Have you heard about Hannie Schaft? Jannetje Johanna Schaft, was a member of the Dutch Resistance movement during WWII. She was known within the movement as Hannie Schaft but to the Nazi occupation forces, who placed her on their most wanted list, she was regarded as the mysterious “girl with the red hair.”
Schaft was attending law school in Amsterdam when the Nazis mandated that all students would be required to sign loyalty oaths. Eighty percent of them, including Schaft, refused to sign. That was the end of school for them. Schaft returned to her hometown, Haarlem, to live with her parents.
When she arrived back home she took along a surprise, she brought her best friends, Sonja and Philine. Her friends were Jewish and Schaft was hoping to provide a secret sanctuary for them in her parents’ home while the Nazis were industriously rounding up Jews who were then being sent to concentration camps.
In “To Die Beautiful,” Buzzy Jackson has taken the historical facts that are known about the brief, heroic life of Hannie Schaft and transformed them into a captivating novel about a woman who was utterly fearless and totally determined to exact revenge upon certain notorious Nazis and their Dutch collaborators.
Almost every character in the book is based upon people who really existed. Only two central characters are completely fictional. Even those two fictional people were still based upon composite characteristics of people much like them.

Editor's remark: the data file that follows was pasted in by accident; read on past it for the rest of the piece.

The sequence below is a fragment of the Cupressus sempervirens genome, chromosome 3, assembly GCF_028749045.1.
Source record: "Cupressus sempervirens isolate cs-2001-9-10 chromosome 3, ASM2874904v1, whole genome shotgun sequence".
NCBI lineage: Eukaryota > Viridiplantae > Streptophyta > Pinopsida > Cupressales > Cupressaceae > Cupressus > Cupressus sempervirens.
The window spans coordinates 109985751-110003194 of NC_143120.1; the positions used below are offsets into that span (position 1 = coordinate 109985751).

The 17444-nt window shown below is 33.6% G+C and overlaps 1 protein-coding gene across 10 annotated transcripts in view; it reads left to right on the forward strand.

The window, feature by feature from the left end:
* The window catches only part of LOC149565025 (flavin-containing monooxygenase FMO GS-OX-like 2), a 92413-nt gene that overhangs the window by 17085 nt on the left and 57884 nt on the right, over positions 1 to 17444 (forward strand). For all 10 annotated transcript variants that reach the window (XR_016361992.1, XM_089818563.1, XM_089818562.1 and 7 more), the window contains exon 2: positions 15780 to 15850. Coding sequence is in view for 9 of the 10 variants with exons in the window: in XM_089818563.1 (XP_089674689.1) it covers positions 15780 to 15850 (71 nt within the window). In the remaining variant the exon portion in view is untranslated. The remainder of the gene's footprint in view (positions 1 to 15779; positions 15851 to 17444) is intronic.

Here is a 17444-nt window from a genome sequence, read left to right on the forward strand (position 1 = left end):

Initially Hannie’s parents were apprehensive about concealing her Jewish friends. Sonja and Philine were forced to stay in one room together; they were soon going stir crazy with boredom. Hannie was spending most of her time at a safe house where Resistance members were hatching schemes to subvert and liquidate their oppressors.
A handsome young comrade named Jan began training Hannie. He taught her how to use a gun. Then he showed her how to kill Nazis. They began working as a team. Hannie became a lethal force within the Resistance. She also started falling in love with Jan.
She earned her reputation. Witnesses recalled one important clue about this secretive killer who could vanish so quickly into the night astride her wooden-wheeled bicycle, that she had red hair. Hannie was forced to dye her hair black and started wearing disguises.
They finally caught her when the war was almost over. They tortured her. She told them nothing. She spit in their faces. They killed her. Initially she became a national hero. She was also being lionized in places like East Germany. Call it a complication. Once the Iron Curtain fell it became acceptable again to honor her.
They built a monument in her hometown. In “To Die Beautiful” Buzzy Jackson has erected a literary edifice to this woman who passionately fired her retribution into the dark hearts of those evil oppressors. Let us never forget Hannie.
Correction: In last week’s column I mentioned Don Winslow’s final novel. It will be out next year and the title has been changed. The new title will be “City in Ruins.”
Vick Mickunas of Yellow Springs interviews authors every Saturday at 7 a.m. and on Sundays at 10:30 a.m. on WYSO-FM (91.3). For more information, visit www.wyso.org/programs/book-nook. Contact him at firstname.lastname@example.org.